Welcome

Ho Diocese is located in the Volta Region of Ghana and constitutes ten Administrative Districts, namely: Ho, Kpando and Hohoe municipal areas. Others include, North Dayi, South Dayi, Adaklu, Agortime-Ziope, Ho-West, Afadjato-South Districts and parts of Asuogyaman District in the Eastern Region. The Diocese lies within longitudes 12'E and 0 53'E; and latitudes 6 20'N.

The Jasikan District lies in the North of the Ho Diocese while it is bordered in the East by the Republic of Togo. The Southern border is shared with Akatsi and North Tongu Districts while the Volta Lake forms the Western boundary. Ho Diocese covers a total land area of 5893 square kilometers. It is divided into twenty-nine Parishes.

The Noble Order Of The Knights Of Marshall In The Ho Diocese

The Noble Order of the Knights of Marshall, a Catholic Friendly Society, was established on November 18, 1926 when the first Council of the Order was consecrated at Sekondi, the Headquarters of the Order, with an instrument of Charter granted and signed by the Rt. Rev. Ernest Hauger, Vicar Apostolic of the then Gold Coast, who gave formal ecclesiastical approval to the constitution and Laws of the Order on May, 1, 1929.

The Noble Order which has the objective of bringing together Catholic men for effective lay apostolate and Catholic action, is a fraternal organization along the lines of the Knights of Columbus in the United States of America. The Founders, thirteen (13) enthusiastic young men of St Paul’s Catholic Church, Sekondi, sought to provide a friendly social forum for Catholic men who might otherwise be attracted to secret societies.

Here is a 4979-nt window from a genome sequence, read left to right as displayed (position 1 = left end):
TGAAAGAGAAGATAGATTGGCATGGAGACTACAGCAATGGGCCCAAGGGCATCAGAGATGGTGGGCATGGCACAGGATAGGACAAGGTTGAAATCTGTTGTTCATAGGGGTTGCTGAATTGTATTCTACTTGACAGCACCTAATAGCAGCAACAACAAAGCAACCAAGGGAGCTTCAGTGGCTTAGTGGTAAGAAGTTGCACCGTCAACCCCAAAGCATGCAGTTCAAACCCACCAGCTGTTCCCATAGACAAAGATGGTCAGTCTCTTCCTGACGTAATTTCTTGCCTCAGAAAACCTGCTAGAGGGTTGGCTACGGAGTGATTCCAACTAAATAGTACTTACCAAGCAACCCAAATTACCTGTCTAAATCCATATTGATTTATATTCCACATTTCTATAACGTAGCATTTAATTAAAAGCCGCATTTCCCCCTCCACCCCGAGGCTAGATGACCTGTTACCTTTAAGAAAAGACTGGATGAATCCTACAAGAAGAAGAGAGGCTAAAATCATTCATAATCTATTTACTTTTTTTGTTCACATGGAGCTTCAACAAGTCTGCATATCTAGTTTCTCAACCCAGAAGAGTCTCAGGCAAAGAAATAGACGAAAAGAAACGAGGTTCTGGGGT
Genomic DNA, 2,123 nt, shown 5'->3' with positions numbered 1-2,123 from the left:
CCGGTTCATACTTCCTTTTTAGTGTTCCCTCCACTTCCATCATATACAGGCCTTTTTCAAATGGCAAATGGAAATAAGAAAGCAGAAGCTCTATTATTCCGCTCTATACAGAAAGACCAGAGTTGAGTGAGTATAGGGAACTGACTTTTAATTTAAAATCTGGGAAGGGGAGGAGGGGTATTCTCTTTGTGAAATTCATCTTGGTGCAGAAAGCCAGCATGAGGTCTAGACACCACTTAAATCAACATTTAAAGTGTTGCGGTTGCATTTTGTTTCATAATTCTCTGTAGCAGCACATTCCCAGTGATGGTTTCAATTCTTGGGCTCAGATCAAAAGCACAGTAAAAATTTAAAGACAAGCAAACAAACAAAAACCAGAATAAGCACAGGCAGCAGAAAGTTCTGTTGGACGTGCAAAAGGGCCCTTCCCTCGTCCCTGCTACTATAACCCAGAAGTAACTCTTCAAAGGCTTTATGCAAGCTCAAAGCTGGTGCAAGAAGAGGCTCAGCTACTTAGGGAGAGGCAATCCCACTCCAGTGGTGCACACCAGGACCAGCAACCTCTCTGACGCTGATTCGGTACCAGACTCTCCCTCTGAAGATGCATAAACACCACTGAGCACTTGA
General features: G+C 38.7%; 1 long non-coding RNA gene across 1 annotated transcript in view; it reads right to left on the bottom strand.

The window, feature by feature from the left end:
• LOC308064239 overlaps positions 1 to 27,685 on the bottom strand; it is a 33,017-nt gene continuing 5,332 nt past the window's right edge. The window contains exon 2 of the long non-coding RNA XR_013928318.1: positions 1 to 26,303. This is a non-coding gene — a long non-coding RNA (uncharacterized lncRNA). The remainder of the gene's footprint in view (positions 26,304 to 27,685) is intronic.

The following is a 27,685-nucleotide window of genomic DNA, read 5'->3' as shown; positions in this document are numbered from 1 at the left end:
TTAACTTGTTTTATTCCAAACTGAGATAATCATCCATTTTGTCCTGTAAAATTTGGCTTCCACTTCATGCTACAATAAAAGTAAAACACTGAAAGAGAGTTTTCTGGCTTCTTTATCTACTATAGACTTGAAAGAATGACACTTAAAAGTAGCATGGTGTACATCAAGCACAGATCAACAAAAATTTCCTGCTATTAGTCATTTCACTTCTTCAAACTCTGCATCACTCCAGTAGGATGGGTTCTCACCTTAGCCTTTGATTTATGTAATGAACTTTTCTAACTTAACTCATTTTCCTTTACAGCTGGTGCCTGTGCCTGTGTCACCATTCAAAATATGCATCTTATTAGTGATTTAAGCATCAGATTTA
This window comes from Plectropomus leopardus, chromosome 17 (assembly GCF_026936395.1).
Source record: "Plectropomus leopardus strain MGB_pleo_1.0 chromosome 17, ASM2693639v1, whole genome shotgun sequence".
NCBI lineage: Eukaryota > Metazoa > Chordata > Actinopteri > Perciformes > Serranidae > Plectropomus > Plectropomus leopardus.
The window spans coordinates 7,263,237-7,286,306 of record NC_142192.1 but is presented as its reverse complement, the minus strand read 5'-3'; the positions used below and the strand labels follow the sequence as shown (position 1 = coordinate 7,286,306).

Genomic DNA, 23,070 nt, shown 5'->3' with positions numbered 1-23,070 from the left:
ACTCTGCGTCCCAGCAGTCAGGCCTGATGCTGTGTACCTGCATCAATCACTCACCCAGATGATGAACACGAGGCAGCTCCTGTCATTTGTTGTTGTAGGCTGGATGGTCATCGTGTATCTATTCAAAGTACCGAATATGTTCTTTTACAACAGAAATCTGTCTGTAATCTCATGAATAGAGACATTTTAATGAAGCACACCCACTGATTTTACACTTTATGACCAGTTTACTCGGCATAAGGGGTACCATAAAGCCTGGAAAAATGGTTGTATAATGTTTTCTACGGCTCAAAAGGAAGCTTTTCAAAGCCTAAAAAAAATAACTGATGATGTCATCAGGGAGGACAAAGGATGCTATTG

The Founders chose to name the Noble Order after Sir James Marshall a lay Catholic Scotsman who served as Chief Magistrate and Judicial Assessor at Cape Coast, and through whose instrumentality Rev. Frs. Auguste Moreau and Eugene Murat of the S.M.A. were sent to continue the process of establishing the Catholic Church in the Gold Coast in 1880. This was to immortalize his name.

The first branch of the Order to be opened in the Volta Region was Council No. 4 at Keta in 1937, followed by Council No. 6 at Kpando in 1942. By 1979 six other Councils had been opened in the Volta Region, namely No. 20 at Ho, No. 22 at Jasikan, No. 32 at Dzodze, No. 35 at Hohoe, No. 38 at Kete-Krachi and No. 39 at Denu. In 1984 the eight Councils separated from those in Togo and formed the Volta Regional Council which functioned until 1990 when two Regional Councils were created in the Volta Region, namely South Volta Regional Council, comprising Keta, Ho, Dzodze, Denu and No. 61 Akatsi (opened in 1991), and North Volta Regional Council, comprising Kpando, Jasikan, Hohoe, Kete-Krachi and No. 82 Nkonya (opened in 2004).

The Noble Order in keeping with its motto of Unity, Charity and Fraternity, undertakes charitable activities in various forms. There are various study courses and formation programmes which are undertaken in the Order for the formation of members as worthy Catholic knights, and by which members graduate through the ranks.

THE KNIGHTS OF ST. JOHN INTERNATIONAL